Recent research from Michigan State University revealed that narcissism can evolve throughout life.
The study is published by William Chopnik and Kevin Grimm in the latest issue of Psychology and Aging.
This life-span based finding on how narcissism transforms from adolescence to the later stages of adulthood is highly important because, unlike other studies on narcissism, the MSU researchers did not rely on cross-section samples, which only offer a glimpse of narcissism over a short period of time.
The study helps to debunk some old myths about the nature of narcissism, such as the speculations that “millennials” are bigger narcissists than “boomers” or vice versa.
By studying 747 people from different generations aged 13 to 77 over a long period of time, the researchers identified that no matter what generation a person belongs to, adolescents tend to be more narcissistic than older people.
As the authors explain,
“We found that more maladaptive forms of narcissism (e.g., hypersensitivity, willfulness) declined across life and individual autonomy increased across life.”
The most important lesson of this research is that we now know that narcissistic traits typically fall off with time and age, regardless of the decade someone was born.
“There’s a narrative in our culture that generations are getting more and more narcissistic, but no one has ever looked at it throughout generations or how it varies with age at the same time,” William Chopik, professor of psychology at MSU and lead author of this study, said in a news release.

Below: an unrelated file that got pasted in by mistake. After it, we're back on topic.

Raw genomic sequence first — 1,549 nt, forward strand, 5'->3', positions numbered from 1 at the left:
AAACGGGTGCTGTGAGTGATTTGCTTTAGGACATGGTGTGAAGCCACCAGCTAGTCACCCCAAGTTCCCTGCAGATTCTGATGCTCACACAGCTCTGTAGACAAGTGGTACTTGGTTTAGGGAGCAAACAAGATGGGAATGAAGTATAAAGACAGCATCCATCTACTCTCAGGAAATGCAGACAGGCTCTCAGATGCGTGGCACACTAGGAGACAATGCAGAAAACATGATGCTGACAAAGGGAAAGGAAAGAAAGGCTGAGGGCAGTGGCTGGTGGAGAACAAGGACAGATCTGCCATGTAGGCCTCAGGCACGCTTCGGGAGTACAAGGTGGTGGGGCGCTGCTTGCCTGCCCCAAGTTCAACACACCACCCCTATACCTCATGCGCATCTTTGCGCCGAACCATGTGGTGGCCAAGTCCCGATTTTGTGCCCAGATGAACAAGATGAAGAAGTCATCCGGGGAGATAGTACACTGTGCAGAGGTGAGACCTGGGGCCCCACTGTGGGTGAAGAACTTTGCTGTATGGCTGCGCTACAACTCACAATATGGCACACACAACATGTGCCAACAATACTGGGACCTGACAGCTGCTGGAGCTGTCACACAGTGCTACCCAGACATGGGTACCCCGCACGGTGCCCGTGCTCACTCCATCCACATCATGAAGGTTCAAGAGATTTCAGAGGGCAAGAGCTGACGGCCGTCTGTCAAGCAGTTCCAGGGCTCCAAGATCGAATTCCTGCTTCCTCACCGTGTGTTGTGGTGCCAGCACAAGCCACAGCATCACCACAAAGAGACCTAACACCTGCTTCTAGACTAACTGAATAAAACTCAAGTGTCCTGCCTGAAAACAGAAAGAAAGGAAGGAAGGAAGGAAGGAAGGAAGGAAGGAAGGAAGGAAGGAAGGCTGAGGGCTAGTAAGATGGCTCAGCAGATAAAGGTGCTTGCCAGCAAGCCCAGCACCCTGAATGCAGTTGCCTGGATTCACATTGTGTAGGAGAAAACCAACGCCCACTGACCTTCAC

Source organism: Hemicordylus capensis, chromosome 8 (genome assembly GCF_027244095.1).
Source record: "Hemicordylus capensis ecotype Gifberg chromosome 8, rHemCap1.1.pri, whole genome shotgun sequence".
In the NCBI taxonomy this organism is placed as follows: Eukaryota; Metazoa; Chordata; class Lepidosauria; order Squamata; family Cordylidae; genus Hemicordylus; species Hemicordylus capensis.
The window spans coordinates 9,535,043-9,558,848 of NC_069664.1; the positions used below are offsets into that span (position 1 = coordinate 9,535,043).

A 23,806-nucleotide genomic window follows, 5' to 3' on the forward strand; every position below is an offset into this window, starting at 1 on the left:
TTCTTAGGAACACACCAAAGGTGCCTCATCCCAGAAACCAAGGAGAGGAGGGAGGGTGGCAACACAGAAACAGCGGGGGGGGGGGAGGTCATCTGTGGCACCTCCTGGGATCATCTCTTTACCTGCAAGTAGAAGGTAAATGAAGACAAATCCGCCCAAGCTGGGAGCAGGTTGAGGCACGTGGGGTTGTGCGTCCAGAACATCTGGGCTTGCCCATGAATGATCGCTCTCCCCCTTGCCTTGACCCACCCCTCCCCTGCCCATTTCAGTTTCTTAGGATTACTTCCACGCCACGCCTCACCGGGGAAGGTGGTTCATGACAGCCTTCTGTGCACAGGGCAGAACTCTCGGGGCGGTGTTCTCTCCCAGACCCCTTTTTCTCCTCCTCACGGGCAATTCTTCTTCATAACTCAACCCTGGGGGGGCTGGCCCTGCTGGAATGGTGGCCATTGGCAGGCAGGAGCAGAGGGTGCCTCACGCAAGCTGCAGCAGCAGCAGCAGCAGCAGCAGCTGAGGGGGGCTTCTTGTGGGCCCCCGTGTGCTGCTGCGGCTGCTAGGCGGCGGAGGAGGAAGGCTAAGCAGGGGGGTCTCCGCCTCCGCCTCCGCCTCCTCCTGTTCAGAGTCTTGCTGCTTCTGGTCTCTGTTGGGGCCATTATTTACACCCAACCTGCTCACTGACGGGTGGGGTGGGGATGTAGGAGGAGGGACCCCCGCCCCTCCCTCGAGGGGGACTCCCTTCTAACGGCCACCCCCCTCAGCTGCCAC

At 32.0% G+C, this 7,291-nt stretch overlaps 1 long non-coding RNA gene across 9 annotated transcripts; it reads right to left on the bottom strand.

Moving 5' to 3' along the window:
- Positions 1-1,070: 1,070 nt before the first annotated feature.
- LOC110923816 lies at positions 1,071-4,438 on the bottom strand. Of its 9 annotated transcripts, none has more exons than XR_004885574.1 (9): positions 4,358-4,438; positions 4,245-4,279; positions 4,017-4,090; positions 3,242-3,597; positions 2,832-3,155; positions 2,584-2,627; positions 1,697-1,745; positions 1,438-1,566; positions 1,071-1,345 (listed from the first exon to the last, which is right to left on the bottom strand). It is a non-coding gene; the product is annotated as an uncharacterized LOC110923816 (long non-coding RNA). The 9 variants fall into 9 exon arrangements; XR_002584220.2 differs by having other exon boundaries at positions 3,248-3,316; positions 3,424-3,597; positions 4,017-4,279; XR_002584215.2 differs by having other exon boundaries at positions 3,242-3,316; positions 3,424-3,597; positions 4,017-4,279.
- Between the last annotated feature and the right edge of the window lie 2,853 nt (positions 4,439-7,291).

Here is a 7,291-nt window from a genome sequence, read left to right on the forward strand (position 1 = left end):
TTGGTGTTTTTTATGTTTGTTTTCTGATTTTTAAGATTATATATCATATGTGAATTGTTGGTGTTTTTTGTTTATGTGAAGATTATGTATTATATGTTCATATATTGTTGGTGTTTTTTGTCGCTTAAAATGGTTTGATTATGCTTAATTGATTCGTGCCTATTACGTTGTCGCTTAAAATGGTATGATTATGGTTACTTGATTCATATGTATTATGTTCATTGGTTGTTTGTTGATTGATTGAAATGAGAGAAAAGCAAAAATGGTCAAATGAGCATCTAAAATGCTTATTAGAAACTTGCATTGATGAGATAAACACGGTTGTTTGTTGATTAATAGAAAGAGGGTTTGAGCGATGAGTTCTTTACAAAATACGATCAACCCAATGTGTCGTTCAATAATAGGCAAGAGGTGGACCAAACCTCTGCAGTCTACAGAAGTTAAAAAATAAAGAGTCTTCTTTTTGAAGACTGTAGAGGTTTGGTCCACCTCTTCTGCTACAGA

Chopik and Grim discovered that young adulthood seems to be the most rapid period of fdevelopment when it comes to narcissism.
As per Chopik, the strongest stimulus connected to declining narcissism in young adults seems to be getting your first job and joining the workforce.
“There are things that happen in life that can shake people a little bit and force them to adapt their narcissistic qualities,” Chopik noted. “As you age, you form new relationships, have new experiences, start a family, and so on. All of these factors make someone realize that it’s not ‘all about them.’ And, the older you get, the more you think about the world that you may leave behind. There’s a sense in which narcissists start to realize that being the way they are isn’t smart if they want to have friends or meaningful relationships.”
This finding points out that changes in narcissism happen across our lifespan; it continues to evolve as we age and does not seem to entirely go away at a specific age or stage of life.
“There are things that happen in life that can shake people a little bit and force them to adapt their narcissistic qualities,” Chopik added. “One thing about narcissists is that they’re not open to criticism. When life happens, and you’re forced to accept feedback, break up with someone or have tragedy strike, you might need to adjust to understanding that you’re not as awesome as you once thought.”
The researchers hope that their findings will help parents of teens and society in general, understand that the adolescents of today aren’t any more narcissistic than teens from previous generations.
“If you’re worried that someone is truly a narcissist, there’s the hope they will change for the better as they get older,” Chopik concluded.
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